Stress echocardiography, also known as an echocardiography stress test or stress echo is a test that indicates the functioning of the heart and the blood vessels. This test uses ultrasound imaging to assess how efficiently the heart muscle is pumping blood in the body. It is very useful in determining the decrease in the flow of blood to the heart due to reasons such as narrowing or blocking of the coronary arteries. This test mainly evaluates how well the heart functions under stressful conditions. This stress could be triggered by exercising on a treadmill or through a medicine known as dobutamine. The medication is used in cases where the concerned person is unable to exercise; this medication imitates the effects of exercise on the heart.  However, in general cases, the test is performed while the patient is exercising on a treadmill or a stationary cycle. During this time, the doctor monitors the condition of the heart, including blood pressure and the rhythm. When the heart rate reaches its maximum, ultrasound images are used to evaluate if the heart muscles are receiving the required quantities of blood and oxygen, while exercising. Purpose of the stress echocardiography test A stress echocardiography test may be conducted in situations where the patient experiences chest pain which might be caused due to coronary artery diseases or in cases where a patient suffers myocardial infection (heart attack). The stress echocardiography test can also be used to determine the level and intensity of exercise that can be undertaken by a patient who is in cardiac rehabilitation. Additionally, the test is also used to assess the effectiveness of treatment, such as: Bypass graftingAngioplastyAnti-arrhythmic medicines The test is very safe and non-invasive with minimum or no complications; some rare complications might include an abnormality in heart rhythm, dizziness, lack of consciousness or heart attack.  Procedure of the stress echocardiography test The test takes about 45 to 60 minutes and can be conducted in the doctor’s office or at an echocardiography lab. It is a simple test with rare complications. Hence, to ensure there is no risk of problems in the test, the doctor might suggest a few measures to follow before the test, these include: No eating or drinking at least three to four hours prior to the testNo smoking on the day of the testCheck with the doctor before taking caffeine in any formCheck with the doctor for all medications that you might be regularly taking; certain medications can hamper the results of the test and create complications; thus those might be avoided on the day of the testWear running shoes and comfortable clothes. Once that is taken care of the actual procedure of the stress echocardiography test begins. The test is divided into three stages, including: Resting echocardiography: This is a critical step because this will help assess the functioning of the heart at rest and compare it with the functioning when stressed. In this step, the doctor first sticks small patches on the chest, known as electrodes...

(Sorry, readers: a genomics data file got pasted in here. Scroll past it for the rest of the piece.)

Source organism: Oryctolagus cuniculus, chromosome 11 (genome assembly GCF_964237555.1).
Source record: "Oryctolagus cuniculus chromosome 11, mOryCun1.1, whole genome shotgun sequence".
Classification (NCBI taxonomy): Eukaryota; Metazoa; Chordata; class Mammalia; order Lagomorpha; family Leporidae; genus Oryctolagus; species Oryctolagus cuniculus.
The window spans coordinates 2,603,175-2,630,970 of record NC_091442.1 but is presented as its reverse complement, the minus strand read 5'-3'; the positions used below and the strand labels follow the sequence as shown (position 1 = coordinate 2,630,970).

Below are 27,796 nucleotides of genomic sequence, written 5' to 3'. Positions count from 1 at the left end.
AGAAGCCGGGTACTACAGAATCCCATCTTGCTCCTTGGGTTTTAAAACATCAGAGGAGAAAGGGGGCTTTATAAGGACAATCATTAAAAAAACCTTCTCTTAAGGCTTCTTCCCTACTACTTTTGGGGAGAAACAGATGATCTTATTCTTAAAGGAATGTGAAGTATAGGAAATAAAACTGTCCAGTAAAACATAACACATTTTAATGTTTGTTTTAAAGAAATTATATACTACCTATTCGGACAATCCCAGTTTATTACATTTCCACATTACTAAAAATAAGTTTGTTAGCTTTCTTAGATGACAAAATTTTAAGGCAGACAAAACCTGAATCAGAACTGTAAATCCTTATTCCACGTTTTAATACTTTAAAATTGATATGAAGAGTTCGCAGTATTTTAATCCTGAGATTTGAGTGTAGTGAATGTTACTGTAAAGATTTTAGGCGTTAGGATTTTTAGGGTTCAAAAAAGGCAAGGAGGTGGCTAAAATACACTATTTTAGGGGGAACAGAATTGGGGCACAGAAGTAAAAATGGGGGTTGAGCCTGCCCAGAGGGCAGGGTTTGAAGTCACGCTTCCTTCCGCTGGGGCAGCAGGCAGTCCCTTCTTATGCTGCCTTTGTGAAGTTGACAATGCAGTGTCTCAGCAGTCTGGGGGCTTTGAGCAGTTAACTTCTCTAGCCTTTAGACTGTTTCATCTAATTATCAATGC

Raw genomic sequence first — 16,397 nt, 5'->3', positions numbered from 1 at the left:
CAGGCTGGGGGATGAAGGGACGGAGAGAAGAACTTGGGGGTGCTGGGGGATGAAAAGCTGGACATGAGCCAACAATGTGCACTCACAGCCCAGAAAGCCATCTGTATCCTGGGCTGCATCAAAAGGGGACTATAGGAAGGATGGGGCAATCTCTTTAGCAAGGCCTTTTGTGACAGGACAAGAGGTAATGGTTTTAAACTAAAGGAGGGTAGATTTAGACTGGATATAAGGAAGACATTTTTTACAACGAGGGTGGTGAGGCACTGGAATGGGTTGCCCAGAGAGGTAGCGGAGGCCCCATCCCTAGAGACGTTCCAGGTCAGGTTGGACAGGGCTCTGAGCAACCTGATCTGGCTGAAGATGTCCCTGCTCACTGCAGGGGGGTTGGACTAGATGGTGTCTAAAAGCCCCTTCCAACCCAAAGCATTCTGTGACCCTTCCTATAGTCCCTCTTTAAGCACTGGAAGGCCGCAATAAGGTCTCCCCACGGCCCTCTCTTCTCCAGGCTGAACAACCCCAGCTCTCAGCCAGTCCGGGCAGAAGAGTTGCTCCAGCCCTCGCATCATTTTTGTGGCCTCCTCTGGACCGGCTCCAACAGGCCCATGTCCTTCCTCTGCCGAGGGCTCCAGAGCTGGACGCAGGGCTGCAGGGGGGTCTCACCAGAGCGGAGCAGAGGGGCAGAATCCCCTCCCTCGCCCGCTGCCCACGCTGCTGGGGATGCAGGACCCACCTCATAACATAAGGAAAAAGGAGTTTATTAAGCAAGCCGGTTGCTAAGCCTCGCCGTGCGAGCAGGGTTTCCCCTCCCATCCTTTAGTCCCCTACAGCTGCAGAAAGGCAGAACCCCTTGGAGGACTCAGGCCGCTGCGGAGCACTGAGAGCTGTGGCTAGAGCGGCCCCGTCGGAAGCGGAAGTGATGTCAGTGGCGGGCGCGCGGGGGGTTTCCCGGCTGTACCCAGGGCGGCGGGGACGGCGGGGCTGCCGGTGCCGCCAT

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Cardiac Catheterization: Purpose, Procedure, Risks and Results

Cardiac Catheterization: Purpose, Procedure, Risks and Results
Cardiac Catheterization is a medical procedure used to assess the functioning of the heart and check for any cardiovascular problems. Cardiac catheterization is also known as cardiac cath, heart cath or a coronary angiogram. The procedure basically evaluates how well are the blood vessels of the heart functioning. A cardiac catheterization is done by inserting a catheter into an artery or a vein in the groin, neck or arm; a catheter is a long, flexible, narrow tube which is guided through the blood vessels (via special X-Ray machines) to the heart to assess its functioning. Once the catheter is in position, it can be used to run various diagnostic tests by injecting a contrasting dye through the catheter into the blood vessels. This dye enables the doctor to assess the valves, coronary arteries and chambers of the heart by creating X-Ray videos. Moreover, in certain cases, cardiac catheterization is also used in heart procedures such as a coronary angioplasty and coronary stenting. Technically, a cardiac catheterization is performed in an authorized medical specialty by a certified cardiologist, along with expert team of nurses, technicians and other medical professionals. Purpose of Cardiac Catheterization The main purpose of a cardiac catheterization is to assess the functioning of the heart and diagnose any heart conditions. However, in many cases, cardiac catheterization is also performed as a part of larger procedure to correct heart problems. Hence, cardiac catheterization is used both to find and fix heart problems and conditions. Some problems and issues that can be easily identified via cardiac catheterization include: Congenital heart defectsNarrowed, blocked or damaged blood vessels in the heartHeart valve problemsOxygen level and processing inside the heartHeart muscle functioning A cardiac catheterization can also be used to collect tissue to perform a biopsy. It is also a great method to assess and determine the need for further treatment. That said, cardiac catheterization is also used to fix some heart problems. Some of the procedures that can be performed via cardiac catheterization are: Angioplasty: In an angioplasty, a catheter is placed in the heart mounted with a tiny balloon. Once in place, the balloon is inflated that pushes the plaque out, causing the arteries to open and widen leading to effective flow of blood and oxygen. Repairing Heart Defects: Heart defects such as a hole in the heart or leakage in the valve - can be corrected through cardiac catheterization. Stent Placement: Stent placement is usually followed after an angioplasty, where a tiny mesh tube –known as stent – is placed in the narrowed or blocked artery to prevent it from narrowing or being blocked again. Heart Ablation: In this procedure, multiple catheters will be placed in the arteries and veins to direct the radiofrequency energy to correct abnormal heart rhythms. Valve Replacement: This procedure will involve the usage of catheter to implant an artificial valve in place of a narrowed heart valve. Procedure of Cardiac Catheterization Before beginning the procedure, the doctor will advise the patient on certain medications that...